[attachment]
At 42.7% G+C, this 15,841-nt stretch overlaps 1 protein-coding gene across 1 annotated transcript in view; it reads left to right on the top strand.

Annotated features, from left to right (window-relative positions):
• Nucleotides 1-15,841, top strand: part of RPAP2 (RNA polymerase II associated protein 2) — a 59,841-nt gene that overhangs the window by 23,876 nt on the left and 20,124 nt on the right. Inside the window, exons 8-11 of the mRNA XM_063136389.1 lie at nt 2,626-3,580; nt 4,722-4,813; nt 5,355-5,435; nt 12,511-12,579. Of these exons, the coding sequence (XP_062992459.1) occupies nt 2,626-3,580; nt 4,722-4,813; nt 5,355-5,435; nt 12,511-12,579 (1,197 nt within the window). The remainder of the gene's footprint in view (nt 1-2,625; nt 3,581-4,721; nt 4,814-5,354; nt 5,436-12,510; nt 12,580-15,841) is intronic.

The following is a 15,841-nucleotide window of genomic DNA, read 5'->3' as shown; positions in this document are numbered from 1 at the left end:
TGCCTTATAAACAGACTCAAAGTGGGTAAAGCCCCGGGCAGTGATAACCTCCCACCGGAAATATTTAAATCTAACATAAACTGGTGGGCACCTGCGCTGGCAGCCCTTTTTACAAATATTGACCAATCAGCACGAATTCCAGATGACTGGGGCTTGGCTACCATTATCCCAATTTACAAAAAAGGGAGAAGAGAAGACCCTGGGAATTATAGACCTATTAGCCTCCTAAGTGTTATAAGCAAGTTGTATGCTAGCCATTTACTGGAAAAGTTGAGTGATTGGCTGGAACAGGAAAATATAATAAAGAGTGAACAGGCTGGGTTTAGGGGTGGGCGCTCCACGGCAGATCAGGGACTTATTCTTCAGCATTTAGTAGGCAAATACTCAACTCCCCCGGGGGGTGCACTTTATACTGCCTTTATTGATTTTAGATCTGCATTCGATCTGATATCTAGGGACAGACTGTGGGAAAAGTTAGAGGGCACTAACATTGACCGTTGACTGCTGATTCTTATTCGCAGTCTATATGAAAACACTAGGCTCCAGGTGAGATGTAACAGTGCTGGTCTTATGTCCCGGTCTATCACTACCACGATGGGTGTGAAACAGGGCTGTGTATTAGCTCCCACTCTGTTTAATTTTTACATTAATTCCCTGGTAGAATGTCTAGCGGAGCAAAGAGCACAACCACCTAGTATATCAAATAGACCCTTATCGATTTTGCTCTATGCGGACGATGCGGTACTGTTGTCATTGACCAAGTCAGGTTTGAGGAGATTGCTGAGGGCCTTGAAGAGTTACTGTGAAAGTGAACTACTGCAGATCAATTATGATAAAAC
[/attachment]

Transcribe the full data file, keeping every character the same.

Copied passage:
At 42.7% G+C, this 15,841-nt stretch overlaps 1 protein-coding gene across 1 annotated transcript in view; it reads left to right on the top strand.

Annotated features, from left to right (window-relative positions):
• Nucleotides 1-15,841, top strand: part of RPAP2 (RNA polymerase II associated protein 2) — a 59,841-nt gene that overhangs the window by 23,876 nt on the left and 20,124 nt on the right. Inside the window, exons 8-11 of the mRNA XM_063136389.1 lie at nt 2,626-3,580; nt 4,722-4,813; nt 5,355-5,435; nt 12,511-12,579. Of these exons, the coding sequence (XP_062992459.1) occupies nt 2,626-3,580; nt 4,722-4,813; nt 5,355-5,435; nt 12,511-12,579 (1,197 nt within the window). The remainder of the gene's footprint in view (nt 1-2,625; nt 3,581-4,721; nt 4,814-5,354; nt 5,436-12,510; nt 12,580-15,841) is intronic.

The following is a 15,841-nucleotide window of genomic DNA, read 5'->3' as shown; positions in this document are numbered from 1 at the left end:
TGCCTTATAAACAGACTCAAAGTGGGTAAAGCCCCGGGCAGTGATAACCTCCCACCGGAAATATTTAAATCTAACATAAACTGGTGGGCACCTGCGCTGGCAGCCCTTTTTACAAATATTGACCAATCAGCACGAATTCCAGATGACTGGGGCTTGGCTACCATTATCCCAATTTACAAAAAAGGGAGAAGAGAAGACCCTGGGAATTATAGACCTATTAGCCTCCTAAGTGTTATAAGCAAGTTGTATGCTAGCCATTTACTGGAAAAGTTGAGTGATTGGCTGGAACAGGAAAATATAATAAAGAGTGAACAGGCTGGGTTTAGGGGTGGGCGCTCCACGGCAGATCAGGGACTTATTCTTCAGCATTTAGTAGGCAAATACTCAACTCCCCCGGGGGGTGCACTTTATACTGCCTTTATTGATTTTAGATCTGCATTCGATCTGATATCTAGGGACAGACTGTGGGAAAAGTTAGAGGGCACTAACATTGACCGTTGACTGCTGATTCTTATTCGCAGTCTATATGAAAACACTAGGCTCCAGGTGAGATGTAACAGTGCTGGTCTTATGTCCCGGTCTATCACTACCACGATGGGTGTGAAACAGGGCTGTGTATTAGCTCCCACTCTGTTTAATTTTTACATTAATTCCCTGGTAGAATGTCTAGCGGAGCAAAGAGCACAACCACCTAGTATATCAAATAGACCCTTATCGATTTTGCTCTATGCGGACGATGCGGTACTGTTGTCATTGACCAAGTCAGGTTTGAGGAGATTGCTGAGGGCCTTGAAGAGTTACTGTGAAAGTGAACTACTGCAGATCAATTATGATAAAAC